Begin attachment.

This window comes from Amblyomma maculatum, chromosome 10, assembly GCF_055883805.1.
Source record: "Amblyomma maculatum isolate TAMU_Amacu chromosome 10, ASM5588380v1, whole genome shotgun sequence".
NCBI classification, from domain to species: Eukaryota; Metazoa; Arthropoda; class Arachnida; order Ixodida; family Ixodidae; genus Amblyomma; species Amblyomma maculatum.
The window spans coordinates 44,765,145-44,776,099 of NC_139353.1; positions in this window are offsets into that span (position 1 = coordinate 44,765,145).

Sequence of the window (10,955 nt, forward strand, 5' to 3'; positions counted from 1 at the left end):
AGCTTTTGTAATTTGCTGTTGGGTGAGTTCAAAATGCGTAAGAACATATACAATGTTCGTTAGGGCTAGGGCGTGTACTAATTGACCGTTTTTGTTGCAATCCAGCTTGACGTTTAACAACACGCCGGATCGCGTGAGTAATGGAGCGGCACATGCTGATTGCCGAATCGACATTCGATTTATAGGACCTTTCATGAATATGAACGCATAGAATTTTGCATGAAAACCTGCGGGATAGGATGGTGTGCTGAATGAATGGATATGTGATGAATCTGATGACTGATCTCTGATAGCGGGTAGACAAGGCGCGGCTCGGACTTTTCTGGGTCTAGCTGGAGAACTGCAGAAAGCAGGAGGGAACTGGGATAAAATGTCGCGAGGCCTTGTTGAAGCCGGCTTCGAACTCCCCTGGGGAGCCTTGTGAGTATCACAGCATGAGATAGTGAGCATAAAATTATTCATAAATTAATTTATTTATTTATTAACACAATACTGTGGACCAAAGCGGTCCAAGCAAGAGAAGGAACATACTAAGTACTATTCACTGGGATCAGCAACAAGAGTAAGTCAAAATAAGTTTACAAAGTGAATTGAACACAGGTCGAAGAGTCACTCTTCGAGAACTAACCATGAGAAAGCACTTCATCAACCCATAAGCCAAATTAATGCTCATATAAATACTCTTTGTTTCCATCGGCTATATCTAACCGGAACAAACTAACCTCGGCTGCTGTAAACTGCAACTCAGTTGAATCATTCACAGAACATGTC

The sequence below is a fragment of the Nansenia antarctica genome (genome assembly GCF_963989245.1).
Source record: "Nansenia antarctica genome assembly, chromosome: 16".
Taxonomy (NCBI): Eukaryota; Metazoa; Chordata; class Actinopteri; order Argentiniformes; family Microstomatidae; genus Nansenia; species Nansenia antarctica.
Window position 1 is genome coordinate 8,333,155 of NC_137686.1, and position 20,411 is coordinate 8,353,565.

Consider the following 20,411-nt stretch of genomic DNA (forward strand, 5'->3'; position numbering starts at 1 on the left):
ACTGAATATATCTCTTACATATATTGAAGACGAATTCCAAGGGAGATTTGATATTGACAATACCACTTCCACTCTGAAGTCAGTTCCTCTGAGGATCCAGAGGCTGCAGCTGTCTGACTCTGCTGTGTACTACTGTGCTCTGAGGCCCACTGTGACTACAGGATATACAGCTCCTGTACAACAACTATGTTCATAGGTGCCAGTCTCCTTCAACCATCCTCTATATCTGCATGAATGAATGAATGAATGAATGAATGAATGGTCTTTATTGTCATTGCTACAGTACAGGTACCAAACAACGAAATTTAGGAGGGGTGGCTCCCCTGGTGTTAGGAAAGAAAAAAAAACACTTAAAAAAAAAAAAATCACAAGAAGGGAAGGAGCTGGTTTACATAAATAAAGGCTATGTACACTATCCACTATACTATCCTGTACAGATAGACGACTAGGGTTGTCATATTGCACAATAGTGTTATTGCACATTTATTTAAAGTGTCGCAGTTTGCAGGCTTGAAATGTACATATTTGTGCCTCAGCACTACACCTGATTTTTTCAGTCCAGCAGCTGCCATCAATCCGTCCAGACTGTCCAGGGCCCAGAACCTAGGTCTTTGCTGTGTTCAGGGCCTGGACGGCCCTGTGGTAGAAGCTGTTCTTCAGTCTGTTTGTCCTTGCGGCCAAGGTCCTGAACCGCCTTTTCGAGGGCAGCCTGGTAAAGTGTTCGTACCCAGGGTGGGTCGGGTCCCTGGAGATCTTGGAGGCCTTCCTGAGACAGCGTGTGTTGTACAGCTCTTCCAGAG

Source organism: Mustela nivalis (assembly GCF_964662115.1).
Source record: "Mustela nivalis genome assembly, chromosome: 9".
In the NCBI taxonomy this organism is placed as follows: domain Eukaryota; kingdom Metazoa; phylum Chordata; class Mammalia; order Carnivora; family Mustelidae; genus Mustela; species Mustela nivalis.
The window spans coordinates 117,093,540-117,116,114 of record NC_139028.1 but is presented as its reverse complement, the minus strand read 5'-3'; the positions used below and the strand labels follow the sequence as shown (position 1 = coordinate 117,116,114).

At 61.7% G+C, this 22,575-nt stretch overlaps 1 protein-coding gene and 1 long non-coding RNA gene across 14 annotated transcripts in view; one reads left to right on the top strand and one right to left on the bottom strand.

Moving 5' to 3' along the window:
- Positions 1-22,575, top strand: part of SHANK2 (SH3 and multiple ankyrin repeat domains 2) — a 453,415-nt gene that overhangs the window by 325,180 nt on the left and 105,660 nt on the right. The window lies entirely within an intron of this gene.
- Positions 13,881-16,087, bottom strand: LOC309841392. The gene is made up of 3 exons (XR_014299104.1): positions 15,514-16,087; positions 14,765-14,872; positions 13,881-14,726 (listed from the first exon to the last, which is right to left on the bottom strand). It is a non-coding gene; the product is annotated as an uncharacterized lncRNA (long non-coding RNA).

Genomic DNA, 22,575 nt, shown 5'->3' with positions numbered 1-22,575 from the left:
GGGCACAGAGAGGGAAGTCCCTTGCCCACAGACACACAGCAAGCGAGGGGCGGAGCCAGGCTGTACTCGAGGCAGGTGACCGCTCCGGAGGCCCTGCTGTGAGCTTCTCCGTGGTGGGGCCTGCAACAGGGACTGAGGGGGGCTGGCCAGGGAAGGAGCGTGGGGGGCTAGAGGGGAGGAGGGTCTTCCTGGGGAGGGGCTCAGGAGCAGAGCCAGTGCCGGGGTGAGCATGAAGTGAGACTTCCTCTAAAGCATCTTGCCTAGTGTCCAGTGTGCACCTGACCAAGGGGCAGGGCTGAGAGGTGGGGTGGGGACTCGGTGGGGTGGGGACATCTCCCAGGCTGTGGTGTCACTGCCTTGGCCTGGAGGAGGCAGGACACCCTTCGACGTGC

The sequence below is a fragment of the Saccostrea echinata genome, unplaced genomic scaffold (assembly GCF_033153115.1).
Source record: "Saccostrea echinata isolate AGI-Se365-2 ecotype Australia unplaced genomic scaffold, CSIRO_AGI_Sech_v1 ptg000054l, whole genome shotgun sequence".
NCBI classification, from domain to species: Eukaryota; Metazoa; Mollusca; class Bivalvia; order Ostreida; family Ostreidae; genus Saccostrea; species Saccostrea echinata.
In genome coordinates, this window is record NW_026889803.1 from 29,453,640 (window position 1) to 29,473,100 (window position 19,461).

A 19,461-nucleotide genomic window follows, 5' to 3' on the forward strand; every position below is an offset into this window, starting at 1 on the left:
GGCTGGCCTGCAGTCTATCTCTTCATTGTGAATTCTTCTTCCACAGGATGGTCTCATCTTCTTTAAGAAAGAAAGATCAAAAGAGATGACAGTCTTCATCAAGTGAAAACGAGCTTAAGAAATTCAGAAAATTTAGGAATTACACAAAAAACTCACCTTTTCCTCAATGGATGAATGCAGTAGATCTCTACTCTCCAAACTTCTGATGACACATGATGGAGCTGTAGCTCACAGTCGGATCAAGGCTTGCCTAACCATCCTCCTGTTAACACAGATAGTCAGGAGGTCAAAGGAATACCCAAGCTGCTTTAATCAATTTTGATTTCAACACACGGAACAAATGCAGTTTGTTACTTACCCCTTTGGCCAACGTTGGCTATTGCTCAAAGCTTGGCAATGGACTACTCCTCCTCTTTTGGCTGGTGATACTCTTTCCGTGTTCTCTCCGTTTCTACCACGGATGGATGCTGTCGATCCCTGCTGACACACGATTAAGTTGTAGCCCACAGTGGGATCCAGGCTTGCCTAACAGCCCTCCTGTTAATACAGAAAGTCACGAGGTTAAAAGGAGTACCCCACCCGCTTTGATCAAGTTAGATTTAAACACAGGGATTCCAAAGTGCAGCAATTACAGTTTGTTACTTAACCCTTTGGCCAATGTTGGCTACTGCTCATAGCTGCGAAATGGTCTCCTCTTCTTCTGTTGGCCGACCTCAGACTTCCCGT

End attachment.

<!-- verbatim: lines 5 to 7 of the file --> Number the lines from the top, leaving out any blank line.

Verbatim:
Sequence of the window (10,955 nt, forward strand, 5' to 3'; positions counted from 1 at the left end):
AGCTTTTGTAATTTGCTGTTGGGTGAGTTCAAAATGCGTAAGAACATATACAATGTTCGTTAGGGCTAGGGCGTGTACTAATTGACCGTTTTTGTTGCAATCCAGCTTGACGTTTAACAACACGCCGGATCGCGTGAGTAATGGAGCGGCACATGCTGATTGCCGAATCGACATTCGATTTATAGGACCTTTCATGAATATGAACGCATAGAATTTTGCATGAAAACCTGCGGGATAGGATGGTGTGCTGAATGAATGGATATGTGATGAATCTGATGACTGATCTCTGATAGCGGGTAGACAAGGCGCGGCTCGGACTTTTCTGGGTCTAGCTGGAGAACTGCAGAAAGCAGGAGGGAACTGGGATAAAATGTCGCGAGGCCTTGTTGAAGCCGGCTTCGAACTCCCCTGGGGAGCCTTGTGAGTATCACAGCATGAGATAGTGAGCATAAAATTATTCATAAATTAATTTATTTATTTATTAACACAATACTGTGGACCAAAGCGGTCCAAGCAAGAGAAGGAACATACTAAGTACTATTCACTGGGATCAGCAACAAGAGTAAGTCAAAATAAGTTTACAAAGTGAATTGAACACAGGTCGAAGAGTCACTCTTCGAGAACTAACCATGAGAAAGCACTTCATCAACCCATAAGCCAAATTAATGCTCATATAAATACTCTTTGTTTCCATCGGCTATATCTAACCGGAACAAACTAACCTCGGCTGCTGTAAACTGCAACTCAGTTGAATCATTCACAGAACATGTC

The sequence below is a fragment of the Nansenia antarctica genome (genome assembly GCF_963989245.1).